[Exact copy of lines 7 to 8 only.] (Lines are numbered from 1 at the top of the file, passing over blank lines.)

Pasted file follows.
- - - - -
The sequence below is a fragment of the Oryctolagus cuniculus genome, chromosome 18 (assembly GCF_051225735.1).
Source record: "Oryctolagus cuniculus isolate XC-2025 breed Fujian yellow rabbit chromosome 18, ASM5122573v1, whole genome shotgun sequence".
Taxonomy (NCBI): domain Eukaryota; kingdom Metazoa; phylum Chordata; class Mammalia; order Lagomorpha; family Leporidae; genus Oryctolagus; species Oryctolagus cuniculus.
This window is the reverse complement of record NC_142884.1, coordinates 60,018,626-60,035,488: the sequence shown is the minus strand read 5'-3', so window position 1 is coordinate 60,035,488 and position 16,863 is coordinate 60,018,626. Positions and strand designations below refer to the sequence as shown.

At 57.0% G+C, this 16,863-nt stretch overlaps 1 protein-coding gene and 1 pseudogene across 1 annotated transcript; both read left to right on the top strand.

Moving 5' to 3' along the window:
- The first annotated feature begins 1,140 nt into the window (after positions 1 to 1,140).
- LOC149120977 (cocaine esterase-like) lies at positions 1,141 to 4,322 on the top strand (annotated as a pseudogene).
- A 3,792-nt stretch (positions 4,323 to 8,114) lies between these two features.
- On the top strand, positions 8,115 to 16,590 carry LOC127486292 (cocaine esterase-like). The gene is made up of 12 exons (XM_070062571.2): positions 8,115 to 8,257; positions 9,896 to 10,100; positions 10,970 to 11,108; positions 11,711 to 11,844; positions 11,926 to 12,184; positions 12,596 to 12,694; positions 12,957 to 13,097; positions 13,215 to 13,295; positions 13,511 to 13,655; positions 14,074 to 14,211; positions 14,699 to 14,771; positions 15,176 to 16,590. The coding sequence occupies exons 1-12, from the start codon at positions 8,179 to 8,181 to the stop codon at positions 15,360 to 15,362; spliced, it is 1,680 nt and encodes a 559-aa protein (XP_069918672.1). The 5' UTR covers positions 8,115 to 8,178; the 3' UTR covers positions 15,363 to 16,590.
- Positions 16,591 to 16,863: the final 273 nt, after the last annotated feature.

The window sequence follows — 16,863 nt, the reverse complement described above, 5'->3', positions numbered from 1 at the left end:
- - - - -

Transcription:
- The first annotated feature begins 1,140 nt into the window (after positions 1 to 1,140).
- LOC149120977 (cocaine esterase-like) lies at positions 1,141 to 4,322 on the top strand (annotated as a pseudogene).